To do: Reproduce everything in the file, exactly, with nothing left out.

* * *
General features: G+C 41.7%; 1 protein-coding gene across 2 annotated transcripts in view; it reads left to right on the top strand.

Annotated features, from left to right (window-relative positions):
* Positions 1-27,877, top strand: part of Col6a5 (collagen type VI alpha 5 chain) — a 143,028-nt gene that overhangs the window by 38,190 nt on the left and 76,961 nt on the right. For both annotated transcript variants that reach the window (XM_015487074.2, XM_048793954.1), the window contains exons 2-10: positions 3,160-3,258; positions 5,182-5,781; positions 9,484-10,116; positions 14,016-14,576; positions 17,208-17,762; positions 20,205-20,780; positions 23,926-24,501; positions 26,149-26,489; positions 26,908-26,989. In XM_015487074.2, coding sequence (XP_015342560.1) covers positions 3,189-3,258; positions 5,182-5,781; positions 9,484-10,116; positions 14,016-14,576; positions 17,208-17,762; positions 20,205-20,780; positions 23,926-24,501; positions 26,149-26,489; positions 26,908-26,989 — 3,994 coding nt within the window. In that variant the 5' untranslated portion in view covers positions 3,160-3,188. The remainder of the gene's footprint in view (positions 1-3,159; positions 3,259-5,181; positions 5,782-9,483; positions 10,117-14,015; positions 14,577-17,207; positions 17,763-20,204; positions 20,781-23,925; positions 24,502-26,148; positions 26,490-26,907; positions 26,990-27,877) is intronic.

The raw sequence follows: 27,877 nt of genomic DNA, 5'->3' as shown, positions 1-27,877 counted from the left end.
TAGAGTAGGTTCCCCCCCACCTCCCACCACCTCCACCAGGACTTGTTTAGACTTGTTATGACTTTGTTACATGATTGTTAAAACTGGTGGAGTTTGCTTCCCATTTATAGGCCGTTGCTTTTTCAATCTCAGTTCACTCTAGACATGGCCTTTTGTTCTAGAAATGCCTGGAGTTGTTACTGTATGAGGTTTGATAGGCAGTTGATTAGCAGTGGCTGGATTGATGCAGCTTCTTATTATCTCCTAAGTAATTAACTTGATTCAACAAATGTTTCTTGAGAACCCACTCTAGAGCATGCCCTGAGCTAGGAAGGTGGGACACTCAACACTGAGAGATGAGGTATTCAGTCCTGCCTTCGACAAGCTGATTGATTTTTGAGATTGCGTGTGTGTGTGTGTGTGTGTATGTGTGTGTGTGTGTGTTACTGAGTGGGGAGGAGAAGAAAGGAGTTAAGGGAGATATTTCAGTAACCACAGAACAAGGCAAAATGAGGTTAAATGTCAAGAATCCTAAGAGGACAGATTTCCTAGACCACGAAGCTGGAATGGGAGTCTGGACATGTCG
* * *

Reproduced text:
General features: G+C 41.7%; 1 protein-coding gene across 2 annotated transcripts in view; it reads left to right on the top strand.

Annotated features, from left to right (window-relative positions):
* Positions 1-27,877, top strand: part of Col6a5 (collagen type VI alpha 5 chain) — a 143,028-nt gene that overhangs the window by 38,190 nt on the left and 76,961 nt on the right. For both annotated transcript variants that reach the window (XM_015487074.2, XM_048793954.1), the window contains exons 2-10: positions 3,160-3,258; positions 5,182-5,781; positions 9,484-10,116; positions 14,016-14,576; positions 17,208-17,762; positions 20,205-20,780; positions 23,926-24,501; positions 26,149-26,489; positions 26,908-26,989. In XM_015487074.2, coding sequence (XP_015342560.1) covers positions 3,189-3,258; positions 5,182-5,781; positions 9,484-10,116; positions 14,016-14,576; positions 17,208-17,762; positions 20,205-20,780; positions 23,926-24,501; positions 26,149-26,489; positions 26,908-26,989 — 3,994 coding nt within the window. In that variant the 5' untranslated portion in view covers positions 3,160-3,188. The remainder of the gene's footprint in view (positions 1-3,159; positions 3,259-5,181; positions 5,782-9,483; positions 10,117-14,015; positions 14,577-17,207; positions 17,763-20,204; positions 20,781-23,925; positions 24,502-26,148; positions 26,490-26,907; positions 26,990-27,877) is intronic.

The raw sequence follows: 27,877 nt of genomic DNA, 5'->3' as shown, positions 1-27,877 counted from the left end.
TAGAGTAGGTTCCCCCCCACCTCCCACCACCTCCACCAGGACTTGTTTAGACTTGTTATGACTTTGTTACATGATTGTTAAAACTGGTGGAGTTTGCTTCCCATTTATAGGCCGTTGCTTTTTCAATCTCAGTTCACTCTAGACATGGCCTTTTGTTCTAGAAATGCCTGGAGTTGTTACTGTATGAGGTTTGATAGGCAGTTGATTAGCAGTGGCTGGATTGATGCAGCTTCTTATTATCTCCTAAGTAATTAACTTGATTCAACAAATGTTTCTTGAGAACCCACTCTAGAGCATGCCCTGAGCTAGGAAGGTGGGACACTCAACACTGAGAGATGAGGTATTCAGTCCTGCCTTCGACAAGCTGATTGATTTTTGAGATTGCGTGTGTGTGTGTGTGTGTGTATGTGTGTGTGTGTGTGTTACTGAGTGGGGAGGAGAAGAAAGGAGTTAAGGGAGATATTTCAGTAACCACAGAACAAGGCAAAATGAGGTTAAATGTCAAGAATCCTAAGAGGACAGATTTCCTAGACCACGAAGCTGGAATGGGAGTCTGGACATGTCG